Other Democratic candidates in the race include Selina Grey, who served as campaign manager for Councilmember Rose, and Troy McGhie, who currently works as a community liaison for Rose. Kamillah Hanks, president and CEO of YOUTHBuild Staten Island and founder of the Historic Tappen Park Community Partnership, has also announced her candidacy.
Barnes said the crowded field will allow people to consider a variety of approaches and perspectives.
Given that the election is still 10 months away, “I believe there is plenty of time for other candidates to articulate a platform; in fact it’s quite possible that more people will enter the race,” Barnes said.
Marius, whose parents had immigrated separately to Brooklyn and Queens by the early 1980s, before they married, is the only Haitian American in the District 49 race so far.
“There is not a large Haitian community in a congregated area per se, but there are Haitians and Haitian Americans living on Staten Island,” Marius said.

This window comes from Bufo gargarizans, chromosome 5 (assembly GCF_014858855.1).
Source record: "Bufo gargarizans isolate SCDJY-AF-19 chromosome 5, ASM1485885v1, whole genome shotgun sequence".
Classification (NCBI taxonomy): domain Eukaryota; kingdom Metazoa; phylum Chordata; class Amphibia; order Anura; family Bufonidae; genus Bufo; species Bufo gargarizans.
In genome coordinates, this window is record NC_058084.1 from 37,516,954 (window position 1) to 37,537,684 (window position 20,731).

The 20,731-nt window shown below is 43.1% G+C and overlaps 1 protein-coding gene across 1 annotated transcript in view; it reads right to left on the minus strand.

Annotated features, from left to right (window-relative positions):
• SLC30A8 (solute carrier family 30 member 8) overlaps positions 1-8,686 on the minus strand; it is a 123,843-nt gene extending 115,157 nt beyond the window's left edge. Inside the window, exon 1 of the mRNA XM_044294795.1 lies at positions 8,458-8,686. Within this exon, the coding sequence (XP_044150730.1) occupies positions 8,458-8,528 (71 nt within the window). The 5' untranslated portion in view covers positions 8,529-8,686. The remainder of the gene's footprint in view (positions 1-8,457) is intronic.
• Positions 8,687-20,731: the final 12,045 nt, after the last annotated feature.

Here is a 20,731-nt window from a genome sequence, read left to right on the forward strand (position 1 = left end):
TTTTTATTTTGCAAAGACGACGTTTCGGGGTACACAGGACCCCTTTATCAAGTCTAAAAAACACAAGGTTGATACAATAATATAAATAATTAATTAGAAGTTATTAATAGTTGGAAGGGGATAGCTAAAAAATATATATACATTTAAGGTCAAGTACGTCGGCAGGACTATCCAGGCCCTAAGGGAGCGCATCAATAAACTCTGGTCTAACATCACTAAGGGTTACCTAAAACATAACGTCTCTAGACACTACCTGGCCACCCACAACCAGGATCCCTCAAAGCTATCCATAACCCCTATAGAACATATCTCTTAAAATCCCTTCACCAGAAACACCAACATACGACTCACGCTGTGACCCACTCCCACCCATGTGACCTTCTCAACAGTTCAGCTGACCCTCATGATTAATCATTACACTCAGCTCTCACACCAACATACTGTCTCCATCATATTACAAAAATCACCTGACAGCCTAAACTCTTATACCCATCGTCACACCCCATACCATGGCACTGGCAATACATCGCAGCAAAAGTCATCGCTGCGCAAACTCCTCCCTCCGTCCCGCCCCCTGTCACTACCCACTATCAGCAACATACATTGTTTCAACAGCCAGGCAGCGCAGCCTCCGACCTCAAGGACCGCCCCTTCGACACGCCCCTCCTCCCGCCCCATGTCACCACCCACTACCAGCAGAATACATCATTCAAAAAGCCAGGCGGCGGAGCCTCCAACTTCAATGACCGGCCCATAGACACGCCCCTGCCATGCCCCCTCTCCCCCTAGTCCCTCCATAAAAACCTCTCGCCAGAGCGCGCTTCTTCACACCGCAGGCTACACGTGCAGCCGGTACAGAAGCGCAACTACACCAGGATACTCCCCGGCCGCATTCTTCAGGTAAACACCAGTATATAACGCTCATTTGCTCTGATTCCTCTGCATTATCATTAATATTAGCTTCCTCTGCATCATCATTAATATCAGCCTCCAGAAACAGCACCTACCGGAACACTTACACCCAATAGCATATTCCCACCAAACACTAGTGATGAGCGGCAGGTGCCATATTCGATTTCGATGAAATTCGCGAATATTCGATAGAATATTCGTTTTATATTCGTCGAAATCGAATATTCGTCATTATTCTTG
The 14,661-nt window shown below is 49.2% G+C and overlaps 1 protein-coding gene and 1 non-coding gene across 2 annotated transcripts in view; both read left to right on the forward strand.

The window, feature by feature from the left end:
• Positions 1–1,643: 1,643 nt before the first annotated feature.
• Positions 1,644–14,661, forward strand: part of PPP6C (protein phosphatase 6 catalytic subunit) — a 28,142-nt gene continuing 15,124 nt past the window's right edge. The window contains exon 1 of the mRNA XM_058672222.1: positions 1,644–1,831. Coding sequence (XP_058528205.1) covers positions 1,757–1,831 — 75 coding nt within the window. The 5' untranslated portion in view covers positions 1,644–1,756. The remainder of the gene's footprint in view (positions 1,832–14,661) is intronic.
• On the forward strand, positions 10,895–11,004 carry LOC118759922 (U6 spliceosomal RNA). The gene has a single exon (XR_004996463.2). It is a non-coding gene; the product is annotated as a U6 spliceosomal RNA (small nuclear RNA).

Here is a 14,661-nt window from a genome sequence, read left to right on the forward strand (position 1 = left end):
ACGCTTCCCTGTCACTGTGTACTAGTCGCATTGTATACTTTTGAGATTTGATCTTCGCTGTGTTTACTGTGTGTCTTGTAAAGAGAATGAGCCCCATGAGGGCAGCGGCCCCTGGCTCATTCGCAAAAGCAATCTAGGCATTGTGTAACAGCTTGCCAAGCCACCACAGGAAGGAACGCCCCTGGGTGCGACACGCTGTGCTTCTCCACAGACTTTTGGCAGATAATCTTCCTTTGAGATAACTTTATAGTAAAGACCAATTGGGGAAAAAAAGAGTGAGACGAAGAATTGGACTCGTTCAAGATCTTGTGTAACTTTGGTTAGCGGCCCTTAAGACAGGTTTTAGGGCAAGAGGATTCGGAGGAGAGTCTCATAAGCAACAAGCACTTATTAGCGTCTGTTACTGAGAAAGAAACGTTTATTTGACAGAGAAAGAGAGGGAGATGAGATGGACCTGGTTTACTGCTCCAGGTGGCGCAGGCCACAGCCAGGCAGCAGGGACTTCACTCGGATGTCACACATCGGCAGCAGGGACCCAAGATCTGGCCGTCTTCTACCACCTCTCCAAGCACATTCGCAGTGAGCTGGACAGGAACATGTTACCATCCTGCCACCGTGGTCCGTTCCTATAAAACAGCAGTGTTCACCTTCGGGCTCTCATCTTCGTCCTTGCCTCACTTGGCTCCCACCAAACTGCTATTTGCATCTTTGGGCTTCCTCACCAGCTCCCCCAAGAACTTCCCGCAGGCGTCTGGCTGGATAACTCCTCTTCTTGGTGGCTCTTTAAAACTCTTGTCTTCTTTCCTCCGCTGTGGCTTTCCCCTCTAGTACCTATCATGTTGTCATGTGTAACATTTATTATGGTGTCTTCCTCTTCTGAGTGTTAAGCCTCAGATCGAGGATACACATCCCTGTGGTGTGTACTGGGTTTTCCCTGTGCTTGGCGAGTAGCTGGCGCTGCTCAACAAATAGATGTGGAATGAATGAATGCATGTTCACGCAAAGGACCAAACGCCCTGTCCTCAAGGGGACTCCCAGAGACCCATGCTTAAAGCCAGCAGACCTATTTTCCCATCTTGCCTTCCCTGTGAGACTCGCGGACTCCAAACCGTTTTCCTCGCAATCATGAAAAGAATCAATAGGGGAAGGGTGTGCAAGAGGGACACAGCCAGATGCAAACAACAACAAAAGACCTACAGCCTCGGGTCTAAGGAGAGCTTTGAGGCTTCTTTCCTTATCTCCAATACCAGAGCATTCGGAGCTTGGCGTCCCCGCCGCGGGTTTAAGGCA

Elsewhere in New York City, Haitian politicians have shown an ability to win in areas that do not have a high Haitian population, including Mathylde Frontus, who represents south Brooklyn in the 46th state assembly district, and Phara Souffrant Forrest, who last month won the Democratic primary for Assembly District 57, which encompasses the Brooklyn neighborhoods of Fort Greene, Clinton Hill, Prospect Heights and parts of Bedford Stuyvesant and Crown Heights.
“They’re going beyond their own ethnic group,” said Francois Pierre-Louis, a professor of political science at Queens College.
“They have a bigger appeal than just their own group, but it also tells you a lot about Staten Island, because Staten Island was a bastion of the Republican Party in New York City and the whitest, most conservative borough of the city,” Pierre-Louis said, referring to the District 49 race.
Most of the candidates currently running for the seat are Black, and Councilmember Rose is the first Black person to hold the District 49 council seat.
Marius’s platform includes proposals to raise wages and strengthen the power of workers through unions and cooperatives. In Staten Island Community District 1, 21 percent of residents fall below the city’s poverty threshold, compared to 19.8 percent citywide. Nearly half of all households are considered rent burdened, five percentage points higher than the city average.